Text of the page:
Overview of the CESSMA


The CESSMA – Centre d’études en sciences sociales sur les mondes africains, américains et asiatiques (Centre for social sciences studies on the African, American and Asian worlds) – is a joint research unit. It was created in 2014 under the triple tutelage of : the University Paris Diderot, the Institut National des Langues et Civilisations Orientales (INALCO) (National Institute for Oriental Languages and Civilisations) and the Institut de Recherche pour le Développement (IRD) (the French National Research Institute for Sustainable Development).

On 1 January 2018, the Centre comprised 56 academics and research fellows, and 80 doctoral students.

1. The originality of the Centre’s scientific project
The Centre was created with the aim to analyse the historical and spatial configurations of the dynamics of development and globalisation in the so-called countries of the “South”. One of the key components of the project is a questioning of Worlds, the diversity, universality, or on the contrary, the specificity of development issues and the effects of globalisation. They are viewed as processes that are not only governed by economic logic but fully include its social, cultural and political aspects, and are hence historically constructed and situated processes.
The Centre capitalizes on its dual legacy of development studies (for researchers from the IRD and the former SEDET) and the tradition of area studies (INALCO).

The Centre’s founding principles are :

-  Interdisciplinarity. The following social science disciplines are represented : history, geography, anthropology, sociology, economics, urban studies and political science.
-  
Frequentation of four regional areas : the Africas, the Americas, the Maghreb and the Middle East, and the Asian worlds. All the researchers assiduously conduct fieldwork in the countries they are working on, speak the languages spoken in those countries, and dialogue with their scientific communities (including in the form of joint publications).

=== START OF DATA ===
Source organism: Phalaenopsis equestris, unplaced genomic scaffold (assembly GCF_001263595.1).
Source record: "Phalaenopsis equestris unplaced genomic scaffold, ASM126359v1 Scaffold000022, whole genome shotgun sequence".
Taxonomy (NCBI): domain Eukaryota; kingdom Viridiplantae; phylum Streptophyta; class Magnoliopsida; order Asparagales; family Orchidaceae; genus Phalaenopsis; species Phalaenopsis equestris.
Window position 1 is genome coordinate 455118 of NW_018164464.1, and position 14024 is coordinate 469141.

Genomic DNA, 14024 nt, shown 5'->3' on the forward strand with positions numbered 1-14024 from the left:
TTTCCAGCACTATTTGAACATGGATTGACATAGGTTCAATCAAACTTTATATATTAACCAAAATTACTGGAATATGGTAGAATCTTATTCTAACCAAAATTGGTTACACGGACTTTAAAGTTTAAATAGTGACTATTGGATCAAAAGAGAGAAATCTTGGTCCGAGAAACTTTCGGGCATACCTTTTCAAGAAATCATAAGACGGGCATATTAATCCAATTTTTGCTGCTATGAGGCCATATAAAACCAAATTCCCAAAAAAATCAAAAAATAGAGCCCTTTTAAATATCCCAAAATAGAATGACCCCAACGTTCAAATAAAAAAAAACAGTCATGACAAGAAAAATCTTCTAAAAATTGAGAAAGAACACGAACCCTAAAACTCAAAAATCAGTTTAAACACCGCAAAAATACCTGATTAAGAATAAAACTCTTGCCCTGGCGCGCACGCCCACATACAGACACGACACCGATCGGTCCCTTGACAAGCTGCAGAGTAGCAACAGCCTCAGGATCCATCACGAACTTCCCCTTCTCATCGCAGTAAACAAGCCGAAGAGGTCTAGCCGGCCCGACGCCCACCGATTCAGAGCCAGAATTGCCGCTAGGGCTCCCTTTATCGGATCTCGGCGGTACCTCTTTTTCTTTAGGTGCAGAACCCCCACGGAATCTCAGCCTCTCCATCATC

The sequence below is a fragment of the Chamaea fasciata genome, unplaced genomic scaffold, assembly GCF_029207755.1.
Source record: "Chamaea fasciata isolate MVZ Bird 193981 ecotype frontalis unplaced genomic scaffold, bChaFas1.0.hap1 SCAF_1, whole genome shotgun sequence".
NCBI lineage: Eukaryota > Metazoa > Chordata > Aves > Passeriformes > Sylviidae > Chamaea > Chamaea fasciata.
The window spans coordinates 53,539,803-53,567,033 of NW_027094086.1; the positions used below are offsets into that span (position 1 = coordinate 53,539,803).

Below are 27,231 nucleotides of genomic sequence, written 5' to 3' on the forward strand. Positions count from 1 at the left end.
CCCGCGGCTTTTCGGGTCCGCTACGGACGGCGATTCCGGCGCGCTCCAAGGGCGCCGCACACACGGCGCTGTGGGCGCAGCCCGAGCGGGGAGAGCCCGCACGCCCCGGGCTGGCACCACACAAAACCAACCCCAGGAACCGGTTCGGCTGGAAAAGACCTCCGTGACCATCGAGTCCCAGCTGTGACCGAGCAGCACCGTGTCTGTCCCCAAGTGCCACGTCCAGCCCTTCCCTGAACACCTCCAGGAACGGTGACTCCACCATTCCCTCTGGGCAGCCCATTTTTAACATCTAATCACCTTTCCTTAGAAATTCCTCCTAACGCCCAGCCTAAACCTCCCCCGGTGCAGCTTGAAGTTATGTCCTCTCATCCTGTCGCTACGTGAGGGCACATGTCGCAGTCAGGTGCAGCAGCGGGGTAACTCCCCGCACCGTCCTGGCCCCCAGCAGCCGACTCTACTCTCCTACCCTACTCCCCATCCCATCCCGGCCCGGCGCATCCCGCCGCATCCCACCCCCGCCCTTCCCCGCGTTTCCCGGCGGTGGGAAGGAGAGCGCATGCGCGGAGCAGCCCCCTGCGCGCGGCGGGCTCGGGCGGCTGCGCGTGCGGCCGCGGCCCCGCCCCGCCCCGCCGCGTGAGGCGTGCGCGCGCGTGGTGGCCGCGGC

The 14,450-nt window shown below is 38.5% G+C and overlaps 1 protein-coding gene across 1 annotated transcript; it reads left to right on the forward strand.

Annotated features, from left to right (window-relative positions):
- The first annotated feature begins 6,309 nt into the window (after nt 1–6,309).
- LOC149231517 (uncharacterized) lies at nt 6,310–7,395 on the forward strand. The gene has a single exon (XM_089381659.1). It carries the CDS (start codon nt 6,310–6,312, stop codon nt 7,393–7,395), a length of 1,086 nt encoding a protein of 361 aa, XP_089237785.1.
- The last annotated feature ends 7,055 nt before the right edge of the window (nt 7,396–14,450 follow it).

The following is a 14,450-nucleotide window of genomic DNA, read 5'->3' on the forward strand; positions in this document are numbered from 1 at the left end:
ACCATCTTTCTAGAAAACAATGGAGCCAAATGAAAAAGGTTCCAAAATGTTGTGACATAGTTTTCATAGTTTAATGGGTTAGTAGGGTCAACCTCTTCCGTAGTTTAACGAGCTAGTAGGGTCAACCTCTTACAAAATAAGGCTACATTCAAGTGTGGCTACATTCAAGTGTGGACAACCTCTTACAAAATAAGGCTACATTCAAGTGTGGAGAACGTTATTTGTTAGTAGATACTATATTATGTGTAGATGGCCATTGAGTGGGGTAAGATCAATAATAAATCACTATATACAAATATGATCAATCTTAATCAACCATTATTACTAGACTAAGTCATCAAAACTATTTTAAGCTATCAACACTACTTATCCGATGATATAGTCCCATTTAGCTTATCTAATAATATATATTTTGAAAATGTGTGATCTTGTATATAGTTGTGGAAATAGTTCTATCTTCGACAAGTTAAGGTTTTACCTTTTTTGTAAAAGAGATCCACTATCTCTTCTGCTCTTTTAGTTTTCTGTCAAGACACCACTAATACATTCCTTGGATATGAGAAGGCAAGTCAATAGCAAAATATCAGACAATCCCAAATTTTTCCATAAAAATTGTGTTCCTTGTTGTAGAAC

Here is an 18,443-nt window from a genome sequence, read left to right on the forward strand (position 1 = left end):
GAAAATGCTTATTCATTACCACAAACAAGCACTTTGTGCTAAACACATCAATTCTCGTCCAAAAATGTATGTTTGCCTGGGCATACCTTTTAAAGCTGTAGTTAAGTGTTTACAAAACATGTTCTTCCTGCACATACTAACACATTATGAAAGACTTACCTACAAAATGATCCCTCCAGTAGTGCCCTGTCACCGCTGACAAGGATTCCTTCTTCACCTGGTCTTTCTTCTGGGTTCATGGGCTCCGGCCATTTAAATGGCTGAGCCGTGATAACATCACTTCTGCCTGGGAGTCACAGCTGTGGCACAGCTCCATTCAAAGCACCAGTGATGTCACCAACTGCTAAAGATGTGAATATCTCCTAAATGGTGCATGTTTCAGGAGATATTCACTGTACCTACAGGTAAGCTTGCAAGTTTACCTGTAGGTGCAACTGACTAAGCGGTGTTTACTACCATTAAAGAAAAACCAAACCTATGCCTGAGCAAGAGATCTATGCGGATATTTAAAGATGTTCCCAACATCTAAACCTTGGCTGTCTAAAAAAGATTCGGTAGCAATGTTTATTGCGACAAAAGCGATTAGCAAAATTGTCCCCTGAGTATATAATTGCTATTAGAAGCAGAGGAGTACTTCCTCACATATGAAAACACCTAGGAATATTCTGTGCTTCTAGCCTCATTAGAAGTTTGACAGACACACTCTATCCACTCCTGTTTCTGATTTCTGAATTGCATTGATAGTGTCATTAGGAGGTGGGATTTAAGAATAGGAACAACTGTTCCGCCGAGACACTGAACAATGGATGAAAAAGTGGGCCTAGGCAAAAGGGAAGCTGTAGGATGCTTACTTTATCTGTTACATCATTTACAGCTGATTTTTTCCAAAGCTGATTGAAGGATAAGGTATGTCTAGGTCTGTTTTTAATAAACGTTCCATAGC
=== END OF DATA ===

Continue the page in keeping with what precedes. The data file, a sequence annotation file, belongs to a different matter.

-  
Comparitism. Scientific life is organized around four transversal thematic axes : 1) Norms, circulations, actors ; 2) Urban production, policies and practices ; 3) Work, finance and globalization ; 4) Construction and usage of knowledge. The CESSMA conducts interdisciplinary research programmes, which are deployed in a comparative manner throughout the countries of the South.

The CESSMA is the only research Centre in France to simultaneously :
-  be clearly focused on development studies (the Global South) ;

-  adopt a generalist approach in terms of its research themes ;
-  associate international comparative research programmes with thorough area studies ;
-  adopt an interdisciplinary approach, in particular by associating history with research on the present.

Presentation of the four thematic research axes

1. Norms, circulations, actors
The aim of this research axis is, on the one hand, to analyse the dynamics at play in the interaction between the various past and contemporary forms of circulation and the complex processes of creating formal or informal norms and conventions, on the other. A first theme, titled ‘Religion and Politics’ gathered specialists on Asia reflecting upon religious diversity and pluralism in Asia. The second theme ‘Circulations, Networks and Powers’, looks at the question of international migration and the forms of transnational circulation adopted by people, as well as the issue of establishing economic and social networks that resulted in the emergence of new economic regions.